"Honey, we can't afford to buy a house here in Palo Alto. We should move back to Austin." I sprang that on my wife the other day, after a frustrating afternoon of home shopping - well actually not shopping - because the cheapest house for sale in Palo Alto is over $2.5M.
The fact is that great algorithms require great data sets. Getting actionable data into your data science workflow is a frequent stumbling block that prevents otherwise motivated teams from getting out of the algorithm-building starting blocks. At Terrain, we've experimented with various data import and transformation processes, from an uploaded CSV to a direct connection with a customer's Elastic cluster. The result of this experimentation is that today, we revealed a major upgrade to Terrain: a world-class data management solution for data science and machine learning.
The best real estate professionals are knowledgable, responsive communicators who constantly multi-task across many clients, properties and proposals. They need to be always informed of market conditions, client needs, property details, and still keep an eye on the competition. It's a hectic but rewarding career.
We are all familiar with drip marketing campaigns that send a steady set of messages to prospects with the hope that repeated exposure to your brand and message will trigger a further interest in your product or service. Heck, you might be reading this blog post because of one. But now you can make your marketing campaigns smarter by implementing a drip algorithm campaign.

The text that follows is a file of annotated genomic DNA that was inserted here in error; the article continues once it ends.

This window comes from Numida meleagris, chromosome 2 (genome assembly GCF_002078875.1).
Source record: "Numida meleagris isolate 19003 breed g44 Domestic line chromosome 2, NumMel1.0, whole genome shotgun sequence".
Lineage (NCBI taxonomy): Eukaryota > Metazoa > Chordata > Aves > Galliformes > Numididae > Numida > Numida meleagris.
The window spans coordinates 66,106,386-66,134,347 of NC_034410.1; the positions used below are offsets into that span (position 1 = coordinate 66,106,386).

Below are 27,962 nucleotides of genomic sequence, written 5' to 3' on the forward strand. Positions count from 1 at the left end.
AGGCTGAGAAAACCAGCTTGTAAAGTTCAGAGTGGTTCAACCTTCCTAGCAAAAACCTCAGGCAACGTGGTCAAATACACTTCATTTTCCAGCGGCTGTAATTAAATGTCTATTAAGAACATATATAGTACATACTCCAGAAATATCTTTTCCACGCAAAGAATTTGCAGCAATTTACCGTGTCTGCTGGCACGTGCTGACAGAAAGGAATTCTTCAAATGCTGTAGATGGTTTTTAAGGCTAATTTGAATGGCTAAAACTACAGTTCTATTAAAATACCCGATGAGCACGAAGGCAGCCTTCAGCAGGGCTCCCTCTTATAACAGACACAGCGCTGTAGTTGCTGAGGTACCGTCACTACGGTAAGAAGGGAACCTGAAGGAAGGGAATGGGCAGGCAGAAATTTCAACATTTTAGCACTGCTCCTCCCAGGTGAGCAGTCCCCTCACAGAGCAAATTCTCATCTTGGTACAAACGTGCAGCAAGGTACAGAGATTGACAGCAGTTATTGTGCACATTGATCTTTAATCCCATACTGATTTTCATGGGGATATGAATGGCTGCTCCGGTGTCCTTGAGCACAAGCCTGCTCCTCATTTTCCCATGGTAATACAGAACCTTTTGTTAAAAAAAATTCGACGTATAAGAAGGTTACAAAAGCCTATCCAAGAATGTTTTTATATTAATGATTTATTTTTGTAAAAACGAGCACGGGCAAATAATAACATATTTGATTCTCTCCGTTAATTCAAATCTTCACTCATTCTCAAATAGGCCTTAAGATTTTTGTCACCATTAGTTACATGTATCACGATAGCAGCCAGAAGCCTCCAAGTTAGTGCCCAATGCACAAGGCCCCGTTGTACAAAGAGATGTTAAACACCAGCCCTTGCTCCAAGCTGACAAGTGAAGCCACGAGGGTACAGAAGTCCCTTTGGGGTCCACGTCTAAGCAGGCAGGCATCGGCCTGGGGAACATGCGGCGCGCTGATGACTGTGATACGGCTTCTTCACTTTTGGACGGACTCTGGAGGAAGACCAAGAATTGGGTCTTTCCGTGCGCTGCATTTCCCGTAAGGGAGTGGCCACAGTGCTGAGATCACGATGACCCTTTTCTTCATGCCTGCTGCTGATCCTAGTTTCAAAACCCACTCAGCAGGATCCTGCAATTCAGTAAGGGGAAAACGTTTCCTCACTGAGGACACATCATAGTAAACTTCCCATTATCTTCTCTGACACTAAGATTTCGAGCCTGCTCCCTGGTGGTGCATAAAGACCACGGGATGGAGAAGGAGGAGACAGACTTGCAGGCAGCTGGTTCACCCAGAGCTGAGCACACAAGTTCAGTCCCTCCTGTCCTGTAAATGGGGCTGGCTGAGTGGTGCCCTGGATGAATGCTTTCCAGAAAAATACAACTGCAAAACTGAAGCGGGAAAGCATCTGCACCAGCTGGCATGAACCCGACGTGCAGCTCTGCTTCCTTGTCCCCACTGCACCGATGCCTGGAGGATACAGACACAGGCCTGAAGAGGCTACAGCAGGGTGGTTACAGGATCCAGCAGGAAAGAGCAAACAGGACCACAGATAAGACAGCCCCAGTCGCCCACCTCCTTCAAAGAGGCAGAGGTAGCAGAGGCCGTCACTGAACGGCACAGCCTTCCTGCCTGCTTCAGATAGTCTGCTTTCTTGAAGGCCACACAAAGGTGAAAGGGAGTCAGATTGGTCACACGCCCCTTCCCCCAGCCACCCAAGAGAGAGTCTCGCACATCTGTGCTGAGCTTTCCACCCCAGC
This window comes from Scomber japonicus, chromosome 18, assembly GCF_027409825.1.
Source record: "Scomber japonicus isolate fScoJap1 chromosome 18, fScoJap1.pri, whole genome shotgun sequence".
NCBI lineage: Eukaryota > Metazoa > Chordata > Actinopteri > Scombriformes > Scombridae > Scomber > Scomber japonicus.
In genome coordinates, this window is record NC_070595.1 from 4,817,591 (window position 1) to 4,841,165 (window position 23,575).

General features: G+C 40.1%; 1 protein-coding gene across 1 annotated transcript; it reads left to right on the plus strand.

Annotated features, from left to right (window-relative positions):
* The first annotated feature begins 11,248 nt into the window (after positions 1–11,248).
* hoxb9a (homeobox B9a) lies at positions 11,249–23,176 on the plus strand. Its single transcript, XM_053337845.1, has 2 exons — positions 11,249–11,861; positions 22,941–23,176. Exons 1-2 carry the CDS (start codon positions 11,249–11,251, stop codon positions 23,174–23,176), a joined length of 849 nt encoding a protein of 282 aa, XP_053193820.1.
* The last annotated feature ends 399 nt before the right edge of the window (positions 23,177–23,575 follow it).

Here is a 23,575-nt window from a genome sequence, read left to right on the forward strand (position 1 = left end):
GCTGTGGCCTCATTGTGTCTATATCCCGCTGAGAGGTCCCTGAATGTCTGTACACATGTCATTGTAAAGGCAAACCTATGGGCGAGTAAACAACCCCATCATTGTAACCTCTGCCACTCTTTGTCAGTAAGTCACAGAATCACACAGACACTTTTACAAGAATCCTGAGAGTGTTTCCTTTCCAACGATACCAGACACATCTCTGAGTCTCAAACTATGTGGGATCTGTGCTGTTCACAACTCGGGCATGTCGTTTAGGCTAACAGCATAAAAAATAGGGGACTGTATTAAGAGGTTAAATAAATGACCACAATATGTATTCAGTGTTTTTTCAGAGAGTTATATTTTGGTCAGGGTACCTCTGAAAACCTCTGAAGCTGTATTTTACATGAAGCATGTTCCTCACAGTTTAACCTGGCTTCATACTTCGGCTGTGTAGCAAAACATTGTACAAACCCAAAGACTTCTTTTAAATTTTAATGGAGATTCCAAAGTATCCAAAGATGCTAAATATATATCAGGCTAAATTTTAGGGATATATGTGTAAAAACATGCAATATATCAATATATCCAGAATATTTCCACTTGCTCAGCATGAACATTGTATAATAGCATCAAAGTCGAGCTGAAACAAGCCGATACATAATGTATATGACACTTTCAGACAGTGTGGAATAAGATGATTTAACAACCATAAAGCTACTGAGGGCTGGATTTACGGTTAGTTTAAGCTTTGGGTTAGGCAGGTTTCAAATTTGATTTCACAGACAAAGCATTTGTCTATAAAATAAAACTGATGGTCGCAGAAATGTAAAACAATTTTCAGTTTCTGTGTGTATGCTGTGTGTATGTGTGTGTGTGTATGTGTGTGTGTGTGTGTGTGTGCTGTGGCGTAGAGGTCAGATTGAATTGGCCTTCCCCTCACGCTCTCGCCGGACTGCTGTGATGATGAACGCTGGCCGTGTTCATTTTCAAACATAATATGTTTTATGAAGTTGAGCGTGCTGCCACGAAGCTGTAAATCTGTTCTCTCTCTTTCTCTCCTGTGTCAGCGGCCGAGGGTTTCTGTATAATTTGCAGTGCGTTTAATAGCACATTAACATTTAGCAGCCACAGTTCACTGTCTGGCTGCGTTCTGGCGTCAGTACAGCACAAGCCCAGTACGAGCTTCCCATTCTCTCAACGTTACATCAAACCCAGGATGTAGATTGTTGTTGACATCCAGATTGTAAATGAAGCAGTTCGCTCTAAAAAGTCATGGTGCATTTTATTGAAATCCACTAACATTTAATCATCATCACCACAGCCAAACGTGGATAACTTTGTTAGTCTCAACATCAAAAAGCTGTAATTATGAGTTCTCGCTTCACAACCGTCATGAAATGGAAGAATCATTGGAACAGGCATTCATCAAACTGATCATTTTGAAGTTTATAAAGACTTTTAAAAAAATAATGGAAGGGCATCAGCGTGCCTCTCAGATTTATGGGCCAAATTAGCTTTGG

Today, every company needs hundreds of algorithms. How can you build, manage and optimize them?
There is an arms race brewing in the world of intelligent algorithms that drive smarter results for users. Over the past decade, the information available to make informed decisions has grown by 100x while the relative screen size apportioned for this decision making has shrunk by a factor of 10.
One of the questions we get from savvy marketers is how does an algorithm management system like Terrain compare to personalization software vendors. After all, both types of tools are sold to marketing organizations and the tech teams that support them so they can have better, more personalized results presented to site visitors. So why would you consider one versus the other?
You don't have to look past the home page of Amazon.com to find literally dozens of algorithms, all hard at work personalizing results for you. Behind the scenes Amazon has nearly 1000 data scientists working across their sites and those experts manage uncounted thousands of algorithms.
Trust is a well-researched and considered topic. Few who have been in a trusted team or relationship doubt it’s importance – but we all know that trust does not come easily. One of my favorite frameworks for trust was developed by Joel Petersen while at the Stanford GSB and I urge you to read about it and then go get the book.
I sometimes get asked how we recruit as a startup in the Bay Area. This article is not about that, maybe next time. It did, however, make me think of career fairs and marketing messaging. . .